Ganglion Cyst: Foot

A ganglion cyst is a fluid-filled swelling of the lining of a joint or tendon. Ganglions can form on any part of the foot. But they most often appear on the ankle or top of the foot. They tend to change in size. They may even go away and return later.

Side view of bones of lower leg and foot showing ganglion cyst.


Repeated irritation can make the lining of a joint or tendon weak. This may lead to ganglions. Bony outgrowths (bone spurs) and arthritis may also cause them by irritating the joints and tendons. They can also occur after a foot injury.


Ganglion cysts often form with no symptoms. If ganglions swell, they may put pressure on the nerves and the overlying skin. This can cause tingling, numbness, or pain. Their size can change with different activities or a change in weather.

How are they diagnosed?

Ganglion cysts are sometimes mistaken for tumors. So it’s important to have a complete exam done. Tests may be done to confirm the diagnosis.

Health history

Your healthcare provider will ask you questions. These include how long you’ve had the ganglion. And what kind of symptoms you’re feeling. They may ask if it’s changed in size or if its size varies based on your activities.

Physical exam

Your healthcare provider may do a transillumination exam. This is done by shining a light through the swelling. You can often see through a ganglion. But not through a tumor. When your foot is pressed (palpated), a ganglion feels spongy and the fluid moves from side to side.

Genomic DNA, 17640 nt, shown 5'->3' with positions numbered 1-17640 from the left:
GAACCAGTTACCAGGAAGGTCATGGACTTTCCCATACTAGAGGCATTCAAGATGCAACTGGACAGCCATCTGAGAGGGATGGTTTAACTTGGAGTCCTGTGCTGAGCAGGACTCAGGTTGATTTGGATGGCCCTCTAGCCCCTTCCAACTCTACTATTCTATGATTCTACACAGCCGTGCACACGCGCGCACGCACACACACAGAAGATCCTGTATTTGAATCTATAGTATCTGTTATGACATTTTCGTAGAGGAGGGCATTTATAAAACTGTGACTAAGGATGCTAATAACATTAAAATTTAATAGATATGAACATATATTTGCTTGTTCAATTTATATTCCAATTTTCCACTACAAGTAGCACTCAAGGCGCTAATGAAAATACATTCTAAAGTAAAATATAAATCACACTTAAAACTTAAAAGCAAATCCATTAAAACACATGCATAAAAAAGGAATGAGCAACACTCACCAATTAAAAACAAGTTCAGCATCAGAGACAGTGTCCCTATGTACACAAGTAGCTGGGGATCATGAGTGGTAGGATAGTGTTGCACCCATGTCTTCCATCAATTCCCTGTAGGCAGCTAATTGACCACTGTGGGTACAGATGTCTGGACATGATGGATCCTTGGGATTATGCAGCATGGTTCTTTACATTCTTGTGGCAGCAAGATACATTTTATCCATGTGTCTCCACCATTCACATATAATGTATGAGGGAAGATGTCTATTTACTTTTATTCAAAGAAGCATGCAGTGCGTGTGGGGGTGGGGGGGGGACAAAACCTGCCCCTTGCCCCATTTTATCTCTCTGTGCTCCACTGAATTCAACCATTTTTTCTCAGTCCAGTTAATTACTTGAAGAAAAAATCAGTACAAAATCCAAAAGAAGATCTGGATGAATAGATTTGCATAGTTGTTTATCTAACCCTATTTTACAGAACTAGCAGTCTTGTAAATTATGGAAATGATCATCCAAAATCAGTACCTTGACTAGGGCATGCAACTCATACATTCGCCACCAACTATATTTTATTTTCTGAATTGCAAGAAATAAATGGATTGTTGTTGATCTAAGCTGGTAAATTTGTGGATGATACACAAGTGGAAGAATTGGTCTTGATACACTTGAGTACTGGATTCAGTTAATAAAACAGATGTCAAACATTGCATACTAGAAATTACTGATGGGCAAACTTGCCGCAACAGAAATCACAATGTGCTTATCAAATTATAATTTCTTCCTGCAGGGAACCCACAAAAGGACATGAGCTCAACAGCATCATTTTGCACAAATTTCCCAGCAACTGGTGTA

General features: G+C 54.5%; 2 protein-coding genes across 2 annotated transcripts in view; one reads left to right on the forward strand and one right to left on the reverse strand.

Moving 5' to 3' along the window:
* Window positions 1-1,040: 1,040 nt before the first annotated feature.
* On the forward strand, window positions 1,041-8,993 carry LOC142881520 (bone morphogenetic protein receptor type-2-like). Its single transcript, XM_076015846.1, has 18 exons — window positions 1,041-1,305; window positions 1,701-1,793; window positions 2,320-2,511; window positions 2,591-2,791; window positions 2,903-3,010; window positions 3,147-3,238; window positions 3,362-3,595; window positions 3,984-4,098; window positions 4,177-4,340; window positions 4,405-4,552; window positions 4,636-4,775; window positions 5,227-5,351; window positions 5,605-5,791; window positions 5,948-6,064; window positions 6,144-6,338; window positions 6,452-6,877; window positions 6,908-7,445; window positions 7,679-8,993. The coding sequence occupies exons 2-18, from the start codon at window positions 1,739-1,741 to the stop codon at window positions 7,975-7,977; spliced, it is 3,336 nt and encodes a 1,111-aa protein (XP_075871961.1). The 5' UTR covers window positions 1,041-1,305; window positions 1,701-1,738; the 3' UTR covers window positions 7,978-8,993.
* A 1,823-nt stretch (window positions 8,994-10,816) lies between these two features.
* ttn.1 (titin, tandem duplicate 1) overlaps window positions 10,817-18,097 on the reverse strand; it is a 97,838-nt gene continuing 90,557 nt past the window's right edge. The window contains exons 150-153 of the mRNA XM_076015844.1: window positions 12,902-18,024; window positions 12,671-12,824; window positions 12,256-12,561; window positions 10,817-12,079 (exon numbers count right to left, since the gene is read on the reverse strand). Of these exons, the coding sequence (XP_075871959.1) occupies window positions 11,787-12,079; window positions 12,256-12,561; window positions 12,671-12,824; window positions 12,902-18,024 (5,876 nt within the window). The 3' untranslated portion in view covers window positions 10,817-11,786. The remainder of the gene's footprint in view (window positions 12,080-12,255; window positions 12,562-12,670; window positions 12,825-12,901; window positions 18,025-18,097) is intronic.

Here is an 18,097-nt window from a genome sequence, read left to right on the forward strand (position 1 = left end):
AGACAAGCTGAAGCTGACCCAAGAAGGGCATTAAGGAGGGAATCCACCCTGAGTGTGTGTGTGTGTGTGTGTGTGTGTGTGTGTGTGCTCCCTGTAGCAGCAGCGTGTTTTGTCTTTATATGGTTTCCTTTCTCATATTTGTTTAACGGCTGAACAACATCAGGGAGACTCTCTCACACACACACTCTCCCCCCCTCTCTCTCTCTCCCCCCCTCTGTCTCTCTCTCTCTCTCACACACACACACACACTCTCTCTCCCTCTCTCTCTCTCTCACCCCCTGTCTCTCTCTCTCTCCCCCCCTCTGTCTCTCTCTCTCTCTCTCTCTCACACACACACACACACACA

If a bone spur or arthritis is suspected, X-rays may be needed. Fluid removal (needle aspiration) may be done. It also helps to decrease pain. To confirm a ganglion, an MRI scan may be done. This reveals detailed images of soft tissue and bone. Sometimes, special dyes may be injected into the area to show the outline.

How are ganglions treated?

Ganglion cysts may be hard to treat without surgery. But nonsurgical methods may be helpful in relieving some of your symptoms.

Nonsurgical care

  • Pads placed around the ganglion can ease pressure and friction.

  • Fluid removal may also ease symptoms. This is done with a needle. A steroid may be injected at the same time. But ganglions may come back.

  • Limiting movements or activities that increase pain may bring relief.

  • Icing the ganglion for 15 to 20 minutes may relieve inflammation and pain for a short time.

  • If inflammation is bad, your provider may treat your symptoms with medicine.

Surgical treatment

Surgery may be needed if a ganglion is causing ongoing or severe pain. The entire ganglion wall is removed during the procedure. Some nearby tissue may also be removed.

After surgery

You may feel pain, swelling, numbness, or tingling for several weeks following surgery. You should be able to walk soon afterward. But your foot may need to be wrapped or in a cast, boot, or hard shoe. See your provider if you notice any future problems. Surgery is often successful. But there is a chance that the ganglion will come back.

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